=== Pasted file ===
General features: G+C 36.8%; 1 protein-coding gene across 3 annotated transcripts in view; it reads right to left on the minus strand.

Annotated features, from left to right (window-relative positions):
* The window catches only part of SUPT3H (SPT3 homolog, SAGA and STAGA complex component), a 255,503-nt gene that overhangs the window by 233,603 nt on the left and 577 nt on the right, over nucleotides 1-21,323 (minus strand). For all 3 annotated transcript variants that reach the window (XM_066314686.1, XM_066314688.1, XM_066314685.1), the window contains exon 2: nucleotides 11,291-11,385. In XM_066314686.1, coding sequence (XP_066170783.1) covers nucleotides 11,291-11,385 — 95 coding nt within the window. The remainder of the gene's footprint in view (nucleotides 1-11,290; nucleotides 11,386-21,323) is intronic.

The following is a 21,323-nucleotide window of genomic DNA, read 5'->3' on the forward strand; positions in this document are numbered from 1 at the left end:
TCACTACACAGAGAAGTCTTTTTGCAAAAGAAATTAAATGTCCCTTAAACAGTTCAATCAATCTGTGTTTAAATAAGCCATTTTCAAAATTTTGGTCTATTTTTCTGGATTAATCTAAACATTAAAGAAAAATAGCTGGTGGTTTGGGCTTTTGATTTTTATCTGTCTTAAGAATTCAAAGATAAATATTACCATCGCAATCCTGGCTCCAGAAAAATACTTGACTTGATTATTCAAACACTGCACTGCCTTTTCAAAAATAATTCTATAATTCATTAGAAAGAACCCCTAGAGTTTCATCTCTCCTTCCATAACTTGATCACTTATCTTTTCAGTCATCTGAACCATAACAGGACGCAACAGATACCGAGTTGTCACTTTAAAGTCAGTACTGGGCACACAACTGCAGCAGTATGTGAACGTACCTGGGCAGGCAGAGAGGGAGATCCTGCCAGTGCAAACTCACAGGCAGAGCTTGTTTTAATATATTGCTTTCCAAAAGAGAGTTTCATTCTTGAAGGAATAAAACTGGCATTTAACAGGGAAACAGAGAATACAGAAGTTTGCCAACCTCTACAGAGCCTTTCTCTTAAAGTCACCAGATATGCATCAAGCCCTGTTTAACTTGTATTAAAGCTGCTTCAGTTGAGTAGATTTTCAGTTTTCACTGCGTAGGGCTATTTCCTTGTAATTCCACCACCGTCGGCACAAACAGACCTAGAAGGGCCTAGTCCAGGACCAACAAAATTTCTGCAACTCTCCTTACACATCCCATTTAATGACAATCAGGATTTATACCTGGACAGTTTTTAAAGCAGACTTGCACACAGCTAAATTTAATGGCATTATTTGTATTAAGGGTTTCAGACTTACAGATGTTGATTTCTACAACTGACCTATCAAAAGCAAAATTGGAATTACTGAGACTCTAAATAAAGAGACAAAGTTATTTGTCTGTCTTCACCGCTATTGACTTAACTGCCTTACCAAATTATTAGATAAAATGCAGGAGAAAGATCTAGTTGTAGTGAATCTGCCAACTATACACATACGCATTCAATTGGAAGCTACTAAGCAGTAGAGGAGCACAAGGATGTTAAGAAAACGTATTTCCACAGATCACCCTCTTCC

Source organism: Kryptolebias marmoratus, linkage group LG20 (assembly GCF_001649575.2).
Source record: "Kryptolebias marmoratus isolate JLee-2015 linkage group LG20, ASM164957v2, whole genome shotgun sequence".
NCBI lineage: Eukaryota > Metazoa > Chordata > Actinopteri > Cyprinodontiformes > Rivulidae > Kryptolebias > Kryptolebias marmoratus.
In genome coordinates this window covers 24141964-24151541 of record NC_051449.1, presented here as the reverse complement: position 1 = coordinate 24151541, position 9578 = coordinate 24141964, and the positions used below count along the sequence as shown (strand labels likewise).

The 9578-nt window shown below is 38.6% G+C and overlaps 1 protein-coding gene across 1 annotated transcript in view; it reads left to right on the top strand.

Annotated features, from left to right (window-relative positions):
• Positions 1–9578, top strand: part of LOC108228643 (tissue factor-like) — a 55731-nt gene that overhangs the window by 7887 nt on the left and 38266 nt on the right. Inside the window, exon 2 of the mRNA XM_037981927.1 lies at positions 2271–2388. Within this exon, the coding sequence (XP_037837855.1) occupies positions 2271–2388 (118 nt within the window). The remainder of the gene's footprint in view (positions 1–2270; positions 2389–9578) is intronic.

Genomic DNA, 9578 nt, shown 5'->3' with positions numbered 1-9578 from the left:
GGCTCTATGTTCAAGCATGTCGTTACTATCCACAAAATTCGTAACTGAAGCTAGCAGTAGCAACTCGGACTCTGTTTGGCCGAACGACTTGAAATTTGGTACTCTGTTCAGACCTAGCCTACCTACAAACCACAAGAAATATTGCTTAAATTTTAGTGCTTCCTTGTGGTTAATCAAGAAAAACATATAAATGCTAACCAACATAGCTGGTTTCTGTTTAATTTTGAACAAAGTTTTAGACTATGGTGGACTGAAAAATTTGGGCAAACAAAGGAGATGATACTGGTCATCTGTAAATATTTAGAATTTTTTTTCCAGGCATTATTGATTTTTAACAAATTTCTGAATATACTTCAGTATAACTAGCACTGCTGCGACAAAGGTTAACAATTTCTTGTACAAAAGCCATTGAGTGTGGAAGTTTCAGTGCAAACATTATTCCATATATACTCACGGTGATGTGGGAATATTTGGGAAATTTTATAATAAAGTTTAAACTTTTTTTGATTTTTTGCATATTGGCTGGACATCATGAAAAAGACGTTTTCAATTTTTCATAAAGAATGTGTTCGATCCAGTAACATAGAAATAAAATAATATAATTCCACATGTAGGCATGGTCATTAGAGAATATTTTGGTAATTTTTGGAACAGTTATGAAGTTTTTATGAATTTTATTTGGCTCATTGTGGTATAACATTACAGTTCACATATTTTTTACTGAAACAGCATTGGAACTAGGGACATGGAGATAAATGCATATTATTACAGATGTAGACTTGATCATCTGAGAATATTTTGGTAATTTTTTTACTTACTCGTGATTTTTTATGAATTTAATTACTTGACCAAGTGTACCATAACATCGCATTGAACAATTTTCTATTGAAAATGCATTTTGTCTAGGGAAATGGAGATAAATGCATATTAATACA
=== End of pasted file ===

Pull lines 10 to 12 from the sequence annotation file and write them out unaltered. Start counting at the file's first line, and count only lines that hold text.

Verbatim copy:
The 9578-nt window shown below is 38.6% G+C and overlaps 1 protein-coding gene across 1 annotated transcript in view; it reads left to right on the top strand.

Annotated features, from left to right (window-relative positions):
• Positions 1–9578, top strand: part of LOC108228643 (tissue factor-like) — a 55731-nt gene that overhangs the window by 7887 nt on the left and 38266 nt on the right. Inside the window, exon 2 of the mRNA XM_037981927.1 lies at positions 2271–2388. Within this exon, the coding sequence (XP_037837855.1) occupies positions 2271–2388 (118 nt within the window). The remainder of the gene's footprint in view (positions 1–2270; positions 2389–9578) is intronic.